Citizen group develops its own election platform
Coffee shop politicking is getting its chance to turn into coffee shop policy making.
On Tuesday night, Locke Street South’s Democracy Café will play host to the first meeting of the People’s Platform – a community-based think tank aimed at taking a proactive approach to electoral process. It aims to set policy for politicians to follow, instead of the other way around.
“We’re introducing a missing piece in the democracy puzzle…We want to focus on a positive approach,” said Norman Kearney, a spokesperson for the movement, which is an initiative of Hamilton Civic League.
“I use a business analogy. You wouldn’t hire someone to do the job if you hadn’t decided what the job to be.”
“This is just about helping manage the city more effectively by starting out that plan first.”
The group-think approach will use a small list of guest speakers followed by mini-forums to discuss and create a platform for candidates to adopt. Kearney says the engagement can be in person, but also online through and “ask and answer” section on the group’s website.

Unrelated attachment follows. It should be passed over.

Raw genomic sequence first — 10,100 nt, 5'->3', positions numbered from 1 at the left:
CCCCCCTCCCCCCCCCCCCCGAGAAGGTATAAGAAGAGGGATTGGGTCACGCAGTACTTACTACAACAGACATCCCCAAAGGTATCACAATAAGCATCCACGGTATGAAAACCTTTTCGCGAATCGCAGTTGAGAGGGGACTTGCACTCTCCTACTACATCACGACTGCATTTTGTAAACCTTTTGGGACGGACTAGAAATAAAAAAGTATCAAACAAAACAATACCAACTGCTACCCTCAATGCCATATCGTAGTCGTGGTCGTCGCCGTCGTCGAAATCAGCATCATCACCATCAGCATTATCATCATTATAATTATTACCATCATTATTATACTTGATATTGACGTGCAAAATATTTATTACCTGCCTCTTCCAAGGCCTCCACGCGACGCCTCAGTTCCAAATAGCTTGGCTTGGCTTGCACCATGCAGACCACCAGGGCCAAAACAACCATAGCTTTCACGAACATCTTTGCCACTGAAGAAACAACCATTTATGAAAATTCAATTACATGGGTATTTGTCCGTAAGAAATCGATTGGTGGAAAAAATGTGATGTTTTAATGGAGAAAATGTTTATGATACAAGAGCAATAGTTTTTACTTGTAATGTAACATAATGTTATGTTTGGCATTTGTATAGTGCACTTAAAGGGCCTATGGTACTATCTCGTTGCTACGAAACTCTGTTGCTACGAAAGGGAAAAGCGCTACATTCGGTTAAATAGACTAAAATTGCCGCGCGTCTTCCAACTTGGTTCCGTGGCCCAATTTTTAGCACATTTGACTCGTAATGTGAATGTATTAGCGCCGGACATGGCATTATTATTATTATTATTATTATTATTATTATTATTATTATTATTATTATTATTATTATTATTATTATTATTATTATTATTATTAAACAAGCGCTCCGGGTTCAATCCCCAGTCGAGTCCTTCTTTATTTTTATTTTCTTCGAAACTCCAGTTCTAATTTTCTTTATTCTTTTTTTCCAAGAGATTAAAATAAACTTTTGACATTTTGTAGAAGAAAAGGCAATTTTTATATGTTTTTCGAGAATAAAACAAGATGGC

The only goal is civic engagement, said Kearney, who added the People’s Platform “cannot fail” if he can mobilize a few to get involved.
Confirmed attendees for Tuesday's meeting include Ward 1 candidates Sandy Shaw and Ira Rosen, 19-year-old Ward 9 candidate Cam Galindo and school board trustee candidate Chris Erl.
Kearney said questionnaires will be sent out to all candidates seeking their feedback, and more importantly, their stance on certain issues.
The forum begins at 7 p.m. Tuesday. Speakers for the kick-off include the Hamilton Community Legal Clinic, the Campaign for Adequate Welfare and Disability and the Hamilton Organizing for Poverty Elimination.